by John Walters

Tweet du Jour

We really hope this is authentic.

Starting Five

Korey Stringer’s death was the product of coaches not properly appreciating that 330-pound men shouldn’t be doing conditioning as if they were 180-pound men.

  1. Death And Football

On Sunday writer and frequent friendly Twitter sparring partner of ours Patrick Hruby sent out this tweet:

To which we replied…

To which Patrick replied, after a short back-and-forth…

I want you to read Patrick’s side of the story, which is well-articulated here in a piece that he wrote for The Guardian.  The problem, particularly when someone pushes back on Twitter with reality, is that the Idealism Police come out in full force and reality takes a back seat.

To be clear, as someone who played six years of organized tackle football and spent August days such as this doing two-a-days in the Arizona desert heat: I’m quite personally familiar  with the sadistic attitude toward conditioning that many a football coach has and I’m ALL in favor of having no deaths at all in the sport. The difference between Patrick and I, I believe, is that I do not believe the system can be made fatality-proof.

A few points here:

1. 33 deaths in college football between the years 2000-2016, when easily more than 20,000 young men (probably closer to 30,000, but I’ll skew low) per year play college football. So that’s less than 2 deaths per year, which means that 1/100th of 1% of players will die playing college football each year, i.e. one out of every 10,000 players. Now, eliminate the traumatic collision deaths from Patrick’s sample and we have 26 deaths over 17 years and now we’re at roughly one player out of every 12,500.

2. Of course, the Idealism Police will holler, “ANY DEATH IS TOO MANY DEATHS!” Fine. I’m all for censuring Maryland for failing to follow heat stroke protocols. Their negligence led to Jordan McNair’s death, it appears. I’m all for testing for sickle-cell traits. I already know that players undergo physicals before being cleared to play football in order that they can test for heart defects, etc.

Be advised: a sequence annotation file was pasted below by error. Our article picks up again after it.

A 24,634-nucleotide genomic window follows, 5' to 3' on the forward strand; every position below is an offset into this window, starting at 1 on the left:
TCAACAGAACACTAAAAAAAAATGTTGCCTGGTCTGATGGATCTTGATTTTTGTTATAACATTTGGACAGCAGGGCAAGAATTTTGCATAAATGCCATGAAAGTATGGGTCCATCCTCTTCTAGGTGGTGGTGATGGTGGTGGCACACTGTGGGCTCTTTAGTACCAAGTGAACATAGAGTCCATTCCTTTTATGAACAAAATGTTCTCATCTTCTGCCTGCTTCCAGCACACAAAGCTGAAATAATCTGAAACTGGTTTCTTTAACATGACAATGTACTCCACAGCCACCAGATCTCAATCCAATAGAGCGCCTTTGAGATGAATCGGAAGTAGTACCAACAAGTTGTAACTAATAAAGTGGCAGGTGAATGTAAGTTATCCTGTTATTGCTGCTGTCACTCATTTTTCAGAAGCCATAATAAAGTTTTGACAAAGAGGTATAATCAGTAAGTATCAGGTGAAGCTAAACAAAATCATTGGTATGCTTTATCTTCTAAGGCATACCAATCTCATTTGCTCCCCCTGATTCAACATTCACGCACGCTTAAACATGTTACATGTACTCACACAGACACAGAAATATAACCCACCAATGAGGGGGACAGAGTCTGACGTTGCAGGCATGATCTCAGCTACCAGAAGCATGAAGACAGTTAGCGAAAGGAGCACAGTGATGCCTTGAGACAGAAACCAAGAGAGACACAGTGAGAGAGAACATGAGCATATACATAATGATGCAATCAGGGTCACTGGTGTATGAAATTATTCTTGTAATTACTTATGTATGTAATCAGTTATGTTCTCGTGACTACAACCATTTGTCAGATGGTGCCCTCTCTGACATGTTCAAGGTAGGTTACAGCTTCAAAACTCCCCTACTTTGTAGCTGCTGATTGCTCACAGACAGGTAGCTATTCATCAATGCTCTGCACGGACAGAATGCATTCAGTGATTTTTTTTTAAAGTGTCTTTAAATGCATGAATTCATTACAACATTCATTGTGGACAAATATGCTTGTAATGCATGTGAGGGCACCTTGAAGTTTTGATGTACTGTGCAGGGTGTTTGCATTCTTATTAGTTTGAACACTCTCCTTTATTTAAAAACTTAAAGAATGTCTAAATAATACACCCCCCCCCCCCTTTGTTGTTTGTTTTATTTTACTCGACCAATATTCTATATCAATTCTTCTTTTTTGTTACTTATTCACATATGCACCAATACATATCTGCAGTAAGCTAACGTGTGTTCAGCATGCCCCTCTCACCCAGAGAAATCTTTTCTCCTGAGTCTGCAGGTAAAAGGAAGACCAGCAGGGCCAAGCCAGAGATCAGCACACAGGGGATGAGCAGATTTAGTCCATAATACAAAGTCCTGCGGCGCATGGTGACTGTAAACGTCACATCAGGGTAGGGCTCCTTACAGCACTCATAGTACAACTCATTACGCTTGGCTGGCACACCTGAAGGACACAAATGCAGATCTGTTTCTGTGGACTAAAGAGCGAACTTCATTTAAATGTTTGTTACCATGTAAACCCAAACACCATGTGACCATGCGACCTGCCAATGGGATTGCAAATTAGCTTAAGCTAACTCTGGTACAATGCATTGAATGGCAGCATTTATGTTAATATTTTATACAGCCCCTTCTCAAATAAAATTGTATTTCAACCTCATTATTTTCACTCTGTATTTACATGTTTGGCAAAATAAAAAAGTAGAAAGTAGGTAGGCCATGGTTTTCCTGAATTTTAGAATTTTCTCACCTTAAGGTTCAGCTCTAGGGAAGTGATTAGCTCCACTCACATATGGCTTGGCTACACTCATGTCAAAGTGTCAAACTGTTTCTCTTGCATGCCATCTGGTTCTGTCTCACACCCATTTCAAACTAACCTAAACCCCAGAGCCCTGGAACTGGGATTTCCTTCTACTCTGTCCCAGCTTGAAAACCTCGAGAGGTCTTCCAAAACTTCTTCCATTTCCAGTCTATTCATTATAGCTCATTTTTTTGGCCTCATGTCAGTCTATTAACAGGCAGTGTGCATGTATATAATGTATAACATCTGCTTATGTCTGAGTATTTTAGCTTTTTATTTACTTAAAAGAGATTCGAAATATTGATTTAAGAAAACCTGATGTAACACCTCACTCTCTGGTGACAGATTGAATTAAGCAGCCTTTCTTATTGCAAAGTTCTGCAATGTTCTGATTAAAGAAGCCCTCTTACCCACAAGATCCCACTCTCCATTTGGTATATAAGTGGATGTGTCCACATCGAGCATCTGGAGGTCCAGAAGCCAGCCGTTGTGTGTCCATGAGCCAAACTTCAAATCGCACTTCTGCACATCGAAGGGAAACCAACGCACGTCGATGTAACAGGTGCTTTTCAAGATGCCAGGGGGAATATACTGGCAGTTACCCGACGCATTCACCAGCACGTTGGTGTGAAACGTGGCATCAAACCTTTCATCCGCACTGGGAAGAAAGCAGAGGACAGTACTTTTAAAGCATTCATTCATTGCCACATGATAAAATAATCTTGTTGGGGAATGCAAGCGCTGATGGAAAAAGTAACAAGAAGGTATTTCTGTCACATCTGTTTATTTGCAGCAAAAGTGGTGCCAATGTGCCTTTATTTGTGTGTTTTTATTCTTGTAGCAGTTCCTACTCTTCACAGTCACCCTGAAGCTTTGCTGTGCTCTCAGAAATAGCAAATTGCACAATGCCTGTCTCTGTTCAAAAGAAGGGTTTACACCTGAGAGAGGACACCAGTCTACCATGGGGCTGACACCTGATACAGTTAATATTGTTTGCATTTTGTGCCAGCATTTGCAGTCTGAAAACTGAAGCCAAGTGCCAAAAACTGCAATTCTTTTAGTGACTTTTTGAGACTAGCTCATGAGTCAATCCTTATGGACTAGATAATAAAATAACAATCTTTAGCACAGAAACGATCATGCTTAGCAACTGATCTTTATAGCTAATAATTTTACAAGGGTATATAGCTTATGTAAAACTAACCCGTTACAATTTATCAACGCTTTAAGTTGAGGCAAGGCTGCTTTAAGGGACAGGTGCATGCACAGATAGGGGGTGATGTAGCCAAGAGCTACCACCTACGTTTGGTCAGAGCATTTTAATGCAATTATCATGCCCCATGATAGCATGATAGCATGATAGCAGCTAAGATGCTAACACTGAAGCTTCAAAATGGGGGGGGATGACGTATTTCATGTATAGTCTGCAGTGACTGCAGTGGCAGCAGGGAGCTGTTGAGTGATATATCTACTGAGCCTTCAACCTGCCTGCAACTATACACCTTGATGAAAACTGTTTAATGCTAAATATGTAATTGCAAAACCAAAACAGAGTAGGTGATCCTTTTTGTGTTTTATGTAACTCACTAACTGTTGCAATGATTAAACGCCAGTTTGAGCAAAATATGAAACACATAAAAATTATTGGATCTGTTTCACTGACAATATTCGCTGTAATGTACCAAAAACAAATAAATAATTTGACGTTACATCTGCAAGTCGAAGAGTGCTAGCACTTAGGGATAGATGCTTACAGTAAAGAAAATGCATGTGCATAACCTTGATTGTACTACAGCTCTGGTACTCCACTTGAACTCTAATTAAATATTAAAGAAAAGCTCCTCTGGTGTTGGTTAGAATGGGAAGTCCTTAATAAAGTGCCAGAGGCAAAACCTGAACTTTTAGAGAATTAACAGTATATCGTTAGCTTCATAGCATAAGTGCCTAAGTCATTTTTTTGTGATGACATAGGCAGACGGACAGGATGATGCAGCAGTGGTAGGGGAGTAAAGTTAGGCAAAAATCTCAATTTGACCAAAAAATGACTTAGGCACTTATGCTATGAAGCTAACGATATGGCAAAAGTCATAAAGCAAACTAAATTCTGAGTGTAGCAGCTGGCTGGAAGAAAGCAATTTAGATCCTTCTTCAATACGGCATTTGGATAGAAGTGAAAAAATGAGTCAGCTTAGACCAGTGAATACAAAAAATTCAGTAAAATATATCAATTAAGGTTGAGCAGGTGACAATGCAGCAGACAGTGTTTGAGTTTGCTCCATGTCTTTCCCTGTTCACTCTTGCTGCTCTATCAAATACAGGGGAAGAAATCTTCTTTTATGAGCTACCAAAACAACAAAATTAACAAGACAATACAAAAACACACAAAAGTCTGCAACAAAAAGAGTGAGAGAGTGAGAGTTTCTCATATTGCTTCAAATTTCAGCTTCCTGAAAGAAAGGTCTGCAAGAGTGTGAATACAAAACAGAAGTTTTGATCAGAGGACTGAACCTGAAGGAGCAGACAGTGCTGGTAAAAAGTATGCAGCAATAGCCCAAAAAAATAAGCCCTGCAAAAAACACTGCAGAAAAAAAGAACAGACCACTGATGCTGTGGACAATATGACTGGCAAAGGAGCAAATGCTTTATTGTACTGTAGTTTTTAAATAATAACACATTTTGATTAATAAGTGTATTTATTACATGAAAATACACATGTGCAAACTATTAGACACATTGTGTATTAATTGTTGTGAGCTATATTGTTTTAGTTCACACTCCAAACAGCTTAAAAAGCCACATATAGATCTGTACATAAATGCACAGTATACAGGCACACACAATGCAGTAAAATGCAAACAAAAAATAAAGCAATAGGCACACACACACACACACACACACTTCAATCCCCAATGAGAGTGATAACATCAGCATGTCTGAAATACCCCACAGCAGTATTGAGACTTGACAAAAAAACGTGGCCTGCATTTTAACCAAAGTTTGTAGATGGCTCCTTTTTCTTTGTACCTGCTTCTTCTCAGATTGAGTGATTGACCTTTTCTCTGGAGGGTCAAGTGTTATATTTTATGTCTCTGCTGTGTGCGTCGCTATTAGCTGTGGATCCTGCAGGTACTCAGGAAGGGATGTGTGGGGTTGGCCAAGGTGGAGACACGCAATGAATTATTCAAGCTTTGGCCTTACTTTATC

3. Where Patrick and his followers and I part company is the idea that you can make football safe by creating workouts that will eliminate heat stroke, etc. And here’s why: no two athletes on a football field are built exactly the same. There’s the obvious differences in size between football teammates, which is why one Twitter follower’s attempt to silence me by noting how there were no collegiate track workout deaths in that same time is rather uninformed.

But there’s more than that: There are players who will dog a workout and there are those who will go past their limits. Women’s basketball coach Geno Auriemma, early in his career, set up a workout designed to punish his players for staying out too late and drinking the night before. At each corner of the court he set up a garbage can. He basically ran them until the offenders began puking their guts out. Because no one died that afternoon, it’s a great anecdote and a footnote in the career of the most successful women’s basketball coach of all time. If someone had died, Geno might be selling life insurance in Altoona right now.

I want to address Pat’s pithy tweet about Hondas and known defects. Honda’s objective is to sell cars that transport people reliably and safely. Honda is not about building the fastest car, a vehicle faster than all of its competitors. Moreover, there are no variables in the Honda analogy: You have a defective part, you remove it.

What is the defective part in football workouts? The best answer that Patrick and his allies might provide is, Workouts that cause young men to die of heat stroke. Great. Name me a particular workout. How does that workout vary due to the person doing it and the weather conditions that day. A more accurate analogy would be to recall all Hondas because they are involved in fatal accidents.

(Moreover, as any actuary or automobile exec will tell you, the greatest defect in any automobile in terms of accidents is the person behind the wheel. You cannot eliminate human error without eliminating humans. Jordan McNair did not die because the proper protocols were not in place; he died because people who were paid to implement them failed to do so.)

As Patrick and I were bickering on Sunday, as he was tossing out the Honda analogy, a better analogy was playing out in real life. At the Pocono 500, Robert Wickens crashed and nearly died. Nearly, but not quite. Three years ago, in the same race on the same track, in a crash that was nowhere near as violent, Justin Wilson was killed because an errant part of a car that was in a wreck struck him in the helmet as he drove past. Wilson was not even involved in the accident.